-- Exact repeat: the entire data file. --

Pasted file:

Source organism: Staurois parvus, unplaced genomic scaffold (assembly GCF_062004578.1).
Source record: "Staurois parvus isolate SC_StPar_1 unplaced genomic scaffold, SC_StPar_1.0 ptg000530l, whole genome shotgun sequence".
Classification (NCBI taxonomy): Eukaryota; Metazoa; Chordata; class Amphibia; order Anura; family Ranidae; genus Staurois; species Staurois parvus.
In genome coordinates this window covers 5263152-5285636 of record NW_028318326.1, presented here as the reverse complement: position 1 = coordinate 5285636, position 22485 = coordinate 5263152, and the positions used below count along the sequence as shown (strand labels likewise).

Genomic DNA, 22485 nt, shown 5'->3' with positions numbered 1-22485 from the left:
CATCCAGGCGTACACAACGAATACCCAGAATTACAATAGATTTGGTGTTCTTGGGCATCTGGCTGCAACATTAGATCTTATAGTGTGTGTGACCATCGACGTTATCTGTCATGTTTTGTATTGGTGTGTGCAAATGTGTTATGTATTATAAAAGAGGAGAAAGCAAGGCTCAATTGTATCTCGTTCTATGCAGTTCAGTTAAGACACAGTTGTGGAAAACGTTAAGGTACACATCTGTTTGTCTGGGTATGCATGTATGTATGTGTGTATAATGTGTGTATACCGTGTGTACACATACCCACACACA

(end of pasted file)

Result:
Source organism: Staurois parvus, unplaced genomic scaffold (assembly GCF_062004578.1).
Source record: "Staurois parvus isolate SC_StPar_1 unplaced genomic scaffold, SC_StPar_1.0 ptg000530l, whole genome shotgun sequence".
Classification (NCBI taxonomy): Eukaryota; Metazoa; Chordata; class Amphibia; order Anura; family Ranidae; genus Staurois; species Staurois parvus.
In genome coordinates this window covers 5263152-5285636 of record NW_028318326.1, presented here as the reverse complement: position 1 = coordinate 5285636, position 22485 = coordinate 5263152, and the positions used below count along the sequence as shown (strand labels likewise).

Genomic DNA, 22485 nt, shown 5'->3' with positions numbered 1-22485 from the left:
CATCCAGGCGTACACAACGAATACCCAGAATTACAATAGATTTGGTGTTCTTGGGCATCTGGCTGCAACATTAGATCTTATAGTGTGTGTGACCATCGACGTTATCTGTCATGTTTTGTATTGGTGTGTGCAAATGTGTTATGTATTATAAAAGAGGAGAAAGCAAGGCTCAATTGTATCTCGTTCTATGCAGTTCAGTTAAGACACAGTTGTGGAAAACGTTAAGGTACACATCTGTTTGTCTGGGTATGCATGTATGTATGTGTGTATAATGTGTGTATACCGTGTGTACACATACCCACACACA